'Regularly attract instructions in high-value, complex matters in the field of professional discipline, offering assistance to both claimants and defendants' Chambers UK 2017
'A particularly popular choice for ... numerous healthcare regulators, for whom they frequently prosecute significant cases' Chambers UK 2017
'The set also has a growing defendant side practice, and typically acts for medical professionals' Chambers UK 2016
Boasting expertise across a range of sectors, QEB Hollis Whiteman is the full package when it comes to representing the regulator and the professional as a case progresses through the legal system.
QEB Hollis Whiteman has been at the forefront of healthcare regulation for decades. We continue to appear regularly before all healthcare tribunals and we specialise in providing advice and representation at every stage of regulatory proceedings, from the initial investigation stage to appeals before the High Court. We have considerable experience in acting both for the regulatory bodies and for individual medical professionals and have undertaken some of the most high profile cases in recent times. We appear regularly at the Medical Practitioners’ Tribunal Service, the General Dental Council, the General Optical Council, the Health Care Professions Council, the General Chiropractic Council, the British Psychoanalytic Council, the General Pharmaceutical Council, the Hearing Aid Council and the Nursing and Midwifery Council, amongst others. Our prominence and expertise in the fields of general crime and public law uniquely place us to deal with professional discipline cases as they so often progress into other arenas.
Our work has included: advising and appearing for doctors, dentists, nurses, chiropractors, osteopaths, pharmacists and other healthcare professionals facing disciplinary proceedings of any type and on appeal; advising and acting for regulators in fitness to practise hearings (or their equivalent) interim orders hearings, review hearings, restoration hearings, and registration appeals; appearing in the High Court in appeals pursuant to section 40 of the Medical Act, or the equivalent provision relating to other healthcare professions; appearing in Judicial Review proceedings or in the Supreme Court on behalf of healthcare regulators or individuals; advising regulators on the statutory interpretation of their rules; providing assistance to regulators drafting internal policies and professional guidance; and acting as Counsel to the Inquiry in the Mid Staffs public inquiry, the largest ever examination of the NHS healthcare system in the UK.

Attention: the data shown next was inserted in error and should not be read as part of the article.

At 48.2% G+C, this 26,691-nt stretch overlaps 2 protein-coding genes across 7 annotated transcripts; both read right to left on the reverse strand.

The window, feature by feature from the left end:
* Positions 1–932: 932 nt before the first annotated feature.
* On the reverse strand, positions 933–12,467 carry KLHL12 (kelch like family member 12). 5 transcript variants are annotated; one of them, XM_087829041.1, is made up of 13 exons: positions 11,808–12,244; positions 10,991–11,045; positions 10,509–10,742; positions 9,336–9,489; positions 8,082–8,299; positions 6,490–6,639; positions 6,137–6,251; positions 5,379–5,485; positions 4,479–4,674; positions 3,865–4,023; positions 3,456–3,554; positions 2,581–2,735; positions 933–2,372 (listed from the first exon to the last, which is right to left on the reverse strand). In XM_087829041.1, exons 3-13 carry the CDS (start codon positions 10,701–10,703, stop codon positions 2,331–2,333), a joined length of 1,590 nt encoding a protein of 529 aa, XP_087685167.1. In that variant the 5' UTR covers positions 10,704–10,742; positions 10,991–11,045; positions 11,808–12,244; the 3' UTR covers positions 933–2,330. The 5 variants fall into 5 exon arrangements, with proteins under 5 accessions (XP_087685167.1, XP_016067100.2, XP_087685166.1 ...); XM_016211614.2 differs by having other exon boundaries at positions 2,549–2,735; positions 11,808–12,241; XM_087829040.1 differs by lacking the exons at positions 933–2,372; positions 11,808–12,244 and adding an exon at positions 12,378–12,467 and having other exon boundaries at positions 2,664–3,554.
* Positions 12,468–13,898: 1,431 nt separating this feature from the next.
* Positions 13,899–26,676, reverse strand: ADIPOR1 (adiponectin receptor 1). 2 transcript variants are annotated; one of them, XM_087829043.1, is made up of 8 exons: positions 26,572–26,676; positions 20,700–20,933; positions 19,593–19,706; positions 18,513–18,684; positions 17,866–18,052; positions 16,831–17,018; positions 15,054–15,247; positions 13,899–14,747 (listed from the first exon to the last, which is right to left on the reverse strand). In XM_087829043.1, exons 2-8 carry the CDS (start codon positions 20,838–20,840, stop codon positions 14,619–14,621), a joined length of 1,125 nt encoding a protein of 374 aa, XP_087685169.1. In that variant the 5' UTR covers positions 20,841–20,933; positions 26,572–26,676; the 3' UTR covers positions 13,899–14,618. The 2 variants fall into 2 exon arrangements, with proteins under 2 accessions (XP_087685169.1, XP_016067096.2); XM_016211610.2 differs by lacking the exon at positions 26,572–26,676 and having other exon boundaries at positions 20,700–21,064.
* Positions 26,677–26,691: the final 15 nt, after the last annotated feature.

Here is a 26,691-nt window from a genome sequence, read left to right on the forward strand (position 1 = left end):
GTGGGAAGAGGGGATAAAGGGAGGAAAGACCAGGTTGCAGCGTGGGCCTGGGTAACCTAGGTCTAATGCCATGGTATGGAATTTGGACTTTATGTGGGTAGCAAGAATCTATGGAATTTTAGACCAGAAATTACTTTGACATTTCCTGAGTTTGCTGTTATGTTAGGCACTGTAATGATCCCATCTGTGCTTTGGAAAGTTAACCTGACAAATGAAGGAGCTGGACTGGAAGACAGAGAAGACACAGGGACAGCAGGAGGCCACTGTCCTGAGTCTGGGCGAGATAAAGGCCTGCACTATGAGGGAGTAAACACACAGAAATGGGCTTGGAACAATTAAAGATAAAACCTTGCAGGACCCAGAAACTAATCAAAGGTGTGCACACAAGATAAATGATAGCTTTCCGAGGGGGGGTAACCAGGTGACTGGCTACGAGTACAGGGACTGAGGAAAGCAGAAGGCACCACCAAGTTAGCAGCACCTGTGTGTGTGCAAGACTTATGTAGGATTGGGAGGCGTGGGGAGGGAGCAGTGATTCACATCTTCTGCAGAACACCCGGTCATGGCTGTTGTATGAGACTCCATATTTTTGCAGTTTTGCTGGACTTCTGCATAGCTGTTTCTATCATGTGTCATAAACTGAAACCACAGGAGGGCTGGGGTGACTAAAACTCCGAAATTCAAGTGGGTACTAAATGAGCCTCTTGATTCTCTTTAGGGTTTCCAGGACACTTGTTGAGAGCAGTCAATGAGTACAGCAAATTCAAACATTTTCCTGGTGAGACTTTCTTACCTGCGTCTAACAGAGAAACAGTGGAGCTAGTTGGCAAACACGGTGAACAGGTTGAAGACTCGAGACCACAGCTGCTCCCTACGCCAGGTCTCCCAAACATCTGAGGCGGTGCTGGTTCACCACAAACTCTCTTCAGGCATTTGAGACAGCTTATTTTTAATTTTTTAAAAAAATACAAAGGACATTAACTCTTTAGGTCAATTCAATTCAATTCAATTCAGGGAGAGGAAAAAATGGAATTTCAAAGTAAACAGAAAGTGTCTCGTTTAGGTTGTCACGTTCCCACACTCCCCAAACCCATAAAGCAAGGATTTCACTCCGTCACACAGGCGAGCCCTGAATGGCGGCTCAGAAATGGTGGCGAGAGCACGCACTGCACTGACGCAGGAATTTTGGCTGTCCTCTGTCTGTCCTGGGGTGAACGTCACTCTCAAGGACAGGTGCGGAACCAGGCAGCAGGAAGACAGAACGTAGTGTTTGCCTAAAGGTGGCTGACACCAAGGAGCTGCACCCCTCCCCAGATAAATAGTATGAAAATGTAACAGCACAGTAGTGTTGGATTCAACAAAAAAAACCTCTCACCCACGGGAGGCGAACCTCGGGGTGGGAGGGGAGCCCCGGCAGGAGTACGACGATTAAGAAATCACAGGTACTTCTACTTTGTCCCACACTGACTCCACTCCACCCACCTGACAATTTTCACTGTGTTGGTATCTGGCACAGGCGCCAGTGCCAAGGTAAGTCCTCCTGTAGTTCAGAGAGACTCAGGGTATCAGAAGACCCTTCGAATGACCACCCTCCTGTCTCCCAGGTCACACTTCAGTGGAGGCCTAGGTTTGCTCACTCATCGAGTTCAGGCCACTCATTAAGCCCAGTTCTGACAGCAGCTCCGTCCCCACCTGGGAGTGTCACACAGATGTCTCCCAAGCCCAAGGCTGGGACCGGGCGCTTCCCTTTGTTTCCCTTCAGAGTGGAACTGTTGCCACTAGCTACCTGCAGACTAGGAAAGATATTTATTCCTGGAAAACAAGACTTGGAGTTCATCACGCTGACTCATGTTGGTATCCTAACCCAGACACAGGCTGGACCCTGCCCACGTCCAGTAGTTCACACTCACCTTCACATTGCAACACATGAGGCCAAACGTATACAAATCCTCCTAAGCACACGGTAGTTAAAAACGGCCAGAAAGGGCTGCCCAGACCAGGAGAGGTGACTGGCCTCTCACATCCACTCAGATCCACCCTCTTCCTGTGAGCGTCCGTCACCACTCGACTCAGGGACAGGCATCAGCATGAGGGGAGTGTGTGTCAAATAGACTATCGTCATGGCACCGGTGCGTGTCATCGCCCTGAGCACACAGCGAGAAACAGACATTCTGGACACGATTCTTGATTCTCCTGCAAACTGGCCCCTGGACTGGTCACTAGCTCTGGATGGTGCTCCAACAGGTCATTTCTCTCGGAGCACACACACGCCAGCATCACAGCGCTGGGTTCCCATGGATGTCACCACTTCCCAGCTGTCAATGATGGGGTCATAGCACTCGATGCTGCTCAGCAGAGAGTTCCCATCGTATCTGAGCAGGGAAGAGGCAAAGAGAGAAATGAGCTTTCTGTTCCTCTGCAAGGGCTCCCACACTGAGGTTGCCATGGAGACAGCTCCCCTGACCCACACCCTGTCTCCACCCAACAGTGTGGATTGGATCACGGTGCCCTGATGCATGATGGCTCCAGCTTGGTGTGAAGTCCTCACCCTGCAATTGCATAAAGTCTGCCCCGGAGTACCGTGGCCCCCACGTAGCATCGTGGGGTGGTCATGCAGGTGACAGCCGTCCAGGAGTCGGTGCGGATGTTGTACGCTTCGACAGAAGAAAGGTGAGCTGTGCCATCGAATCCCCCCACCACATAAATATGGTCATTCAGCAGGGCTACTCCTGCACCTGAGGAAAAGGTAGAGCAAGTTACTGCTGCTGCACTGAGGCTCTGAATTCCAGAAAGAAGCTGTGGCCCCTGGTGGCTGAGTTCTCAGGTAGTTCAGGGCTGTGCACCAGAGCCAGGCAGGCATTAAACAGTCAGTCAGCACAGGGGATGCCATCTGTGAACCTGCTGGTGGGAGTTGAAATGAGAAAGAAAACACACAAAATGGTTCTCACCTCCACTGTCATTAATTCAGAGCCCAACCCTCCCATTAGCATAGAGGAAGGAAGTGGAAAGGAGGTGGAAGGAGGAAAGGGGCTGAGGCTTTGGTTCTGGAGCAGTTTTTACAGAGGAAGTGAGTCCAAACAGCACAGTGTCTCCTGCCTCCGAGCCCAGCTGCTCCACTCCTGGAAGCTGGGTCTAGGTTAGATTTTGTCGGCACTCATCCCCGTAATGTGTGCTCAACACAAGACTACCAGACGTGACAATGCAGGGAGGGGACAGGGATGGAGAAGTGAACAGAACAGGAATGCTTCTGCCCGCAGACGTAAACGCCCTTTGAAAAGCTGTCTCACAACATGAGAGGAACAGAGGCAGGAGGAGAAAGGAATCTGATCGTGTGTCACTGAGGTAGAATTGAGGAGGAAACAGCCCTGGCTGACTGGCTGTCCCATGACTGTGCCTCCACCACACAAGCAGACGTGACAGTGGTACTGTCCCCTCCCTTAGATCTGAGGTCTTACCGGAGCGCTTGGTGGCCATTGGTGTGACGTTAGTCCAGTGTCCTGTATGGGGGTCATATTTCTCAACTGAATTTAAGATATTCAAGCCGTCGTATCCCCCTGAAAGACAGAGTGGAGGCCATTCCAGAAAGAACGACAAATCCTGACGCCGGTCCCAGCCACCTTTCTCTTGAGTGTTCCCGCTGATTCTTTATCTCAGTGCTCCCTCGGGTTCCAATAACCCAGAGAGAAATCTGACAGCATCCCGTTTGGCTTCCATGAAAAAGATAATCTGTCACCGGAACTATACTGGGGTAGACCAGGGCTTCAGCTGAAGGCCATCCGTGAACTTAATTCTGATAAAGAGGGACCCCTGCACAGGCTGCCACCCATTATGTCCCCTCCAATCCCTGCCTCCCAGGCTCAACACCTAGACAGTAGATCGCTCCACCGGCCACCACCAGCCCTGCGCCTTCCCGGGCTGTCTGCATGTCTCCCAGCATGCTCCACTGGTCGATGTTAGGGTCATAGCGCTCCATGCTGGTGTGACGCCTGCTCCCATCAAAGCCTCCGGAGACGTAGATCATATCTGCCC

We continue to undertake regular criminal work and are extremely well placed to advise and provide representation where there is regulatory and criminal interface. In an area of law where there appears to be an increasing appetite to attempt to apply criminal charges to what in the past would have been purely professional failures, the understanding of potential criminal liability is critical when advising in a regulatory context. We are similarly well placed when our regulatory work crosses into the Public Law domain; our experience of Judicial Review and Inquiries and Inquests make us a popular choice to deal with regulatory proceedings that are likely to progress into other forums.
Of particular significance is our work for the Professional Standards Authority. It is by providing regular advice at the highest level for the Authority (who in turn review the work of all healthcare regulatory bodies) that we retain unparalleled knowledge and insight into the world of healthcare regulation, and are always fully informed of any changes to law and procedure.
A number of senior members of Chambers act as legal assessors for a variety of healthcare regulators. Several of our junior members have undertaken secondments with regulators and the firms who represent them, which provides those junior members with the experience and foundation to undertake representative work.
We are often invited to speak on key issues in healthcare regulation. We organise regular seminars in Chambers, and provide specialist training to regulators and legal firms when requested.
Fraser has been instructed as junior counsel to represent the CPS at the Independent Inquiry...
Selva Ramasamy QC is defending in a substantial inquiry involving a leading practitioner in the...
Sean Larkin QC acted for Dr Bawa-Garba at the High Court in response to a GMC...
Edward Henry recently defended Dr Z before the MPTS on charges of dishonesty and alleged...
Natasha Tatha prosecuted the Dr who was the subject of the Sunday Times covert investigation...
Natasha Tatha is presenting the case against a doctor who breached his professional relationship...
Dentist erased for...
Adrian Darbishire QC considers the effect of the decision in R v Sellu on the guidance that should be given on the nature of intelligence in manslaughter cases.View Article
Tom Kark QC and Kenneth Hamer consider the importance of the Supreme Court decision in this case for Fitness to Practice committees of regulatory bodies.
Tom Kark QC was recently interviewed for the Lexis PSL series on the potential liability of NHS Trusts for criminal charges in the light of the recent announcement that the Mid Staffordshire NHS Foundation Trust is facing charges brought by the HSE in connection with the deaths of patients.
In this article Sean Larkin QC and Zoe Johnson QC explore the issues surrounding the criminal prosecution, the ramifications of the new legislation and the duty of professionals to notify.
The article is based upon a seminar presented by QEB Hollis Whiteman at which expert in the field, Professor Sarah Creighton of University College London Hospital and Great Ormond Street Hospital was guest speaker.
The following is an abstract of a Podcast recorded by Paul Raudnitz and Tom Broomfield of QEB Hollis Whiteman Chambers on "Wheel Clamping: Regulation and the Criminal Law".